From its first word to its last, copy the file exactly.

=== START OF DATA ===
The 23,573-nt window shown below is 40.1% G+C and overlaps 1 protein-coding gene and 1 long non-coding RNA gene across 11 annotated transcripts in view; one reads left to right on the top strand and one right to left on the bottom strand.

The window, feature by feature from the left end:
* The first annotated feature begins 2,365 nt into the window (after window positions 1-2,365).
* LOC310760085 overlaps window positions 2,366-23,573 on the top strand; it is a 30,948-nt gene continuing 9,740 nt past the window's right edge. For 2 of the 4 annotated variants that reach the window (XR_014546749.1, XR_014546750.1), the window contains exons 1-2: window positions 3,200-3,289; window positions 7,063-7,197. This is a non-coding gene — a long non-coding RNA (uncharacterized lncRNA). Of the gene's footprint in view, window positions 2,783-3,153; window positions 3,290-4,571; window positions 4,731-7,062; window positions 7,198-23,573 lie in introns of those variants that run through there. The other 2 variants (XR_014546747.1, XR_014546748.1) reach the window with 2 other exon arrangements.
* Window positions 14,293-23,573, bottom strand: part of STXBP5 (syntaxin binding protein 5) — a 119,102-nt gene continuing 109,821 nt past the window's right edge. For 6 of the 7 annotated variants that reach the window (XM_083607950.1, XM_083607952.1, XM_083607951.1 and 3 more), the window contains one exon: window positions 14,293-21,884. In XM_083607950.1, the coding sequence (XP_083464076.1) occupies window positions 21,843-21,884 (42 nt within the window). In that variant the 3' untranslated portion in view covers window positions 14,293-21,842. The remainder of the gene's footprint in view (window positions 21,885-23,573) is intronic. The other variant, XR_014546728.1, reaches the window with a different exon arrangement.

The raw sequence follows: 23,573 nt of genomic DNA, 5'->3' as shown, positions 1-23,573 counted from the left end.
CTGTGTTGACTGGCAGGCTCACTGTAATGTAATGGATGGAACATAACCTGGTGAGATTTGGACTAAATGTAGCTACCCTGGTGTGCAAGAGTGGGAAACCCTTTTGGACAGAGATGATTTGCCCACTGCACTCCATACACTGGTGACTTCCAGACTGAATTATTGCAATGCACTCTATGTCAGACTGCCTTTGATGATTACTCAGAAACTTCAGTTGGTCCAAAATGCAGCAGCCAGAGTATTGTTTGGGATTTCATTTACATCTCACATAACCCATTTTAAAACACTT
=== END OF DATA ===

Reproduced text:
The 23,573-nt window shown below is 40.1% G+C and overlaps 1 protein-coding gene and 1 long non-coding RNA gene across 11 annotated transcripts in view; one reads left to right on the top strand and one right to left on the bottom strand.

The window, feature by feature from the left end:
* The first annotated feature begins 2,365 nt into the window (after window positions 1-2,365).
* LOC310760085 overlaps window positions 2,366-23,573 on the top strand; it is a 30,948-nt gene continuing 9,740 nt past the window's right edge. For 2 of the 4 annotated variants that reach the window (XR_014546749.1, XR_014546750.1), the window contains exons 1-2: window positions 3,200-3,289; window positions 7,063-7,197. This is a non-coding gene — a long non-coding RNA (uncharacterized lncRNA). Of the gene's footprint in view, window positions 2,783-3,153; window positions 3,290-4,571; window positions 4,731-7,062; window positions 7,198-23,573 lie in introns of those variants that run through there. The other 2 variants (XR_014546747.1, XR_014546748.1) reach the window with 2 other exon arrangements.
* Window positions 14,293-23,573, bottom strand: part of STXBP5 (syntaxin binding protein 5) — a 119,102-nt gene continuing 109,821 nt past the window's right edge. For 6 of the 7 annotated variants that reach the window (XM_083607950.1, XM_083607952.1, XM_083607951.1 and 3 more), the window contains one exon: window positions 14,293-21,884. In XM_083607950.1, the coding sequence (XP_083464076.1) occupies window positions 21,843-21,884 (42 nt within the window). In that variant the 3' untranslated portion in view covers window positions 14,293-21,842. The remainder of the gene's footprint in view (window positions 21,885-23,573) is intronic. The other variant, XR_014546728.1, reaches the window with a different exon arrangement.

The raw sequence follows: 23,573 nt of genomic DNA, 5'->3' as shown, positions 1-23,573 counted from the left end.
CTGTGTTGACTGGCAGGCTCACTGTAATGTAATGGATGGAACATAACCTGGTGAGATTTGGACTAAATGTAGCTACCCTGGTGTGCAAGAGTGGGAAACCCTTTTGGACAGAGATGATTTGCCCACTGCACTCCATACACTGGTGACTTCCAGACTGAATTATTGCAATGCACTCTATGTCAGACTGCCTTTGATGATTACTCAGAAACTTCAGTTGGTCCAAAATGCAGCAGCCAGAGTATTGTTTGGGATTTCATTTACATCTCACATAACCCATTTTAAAACACTT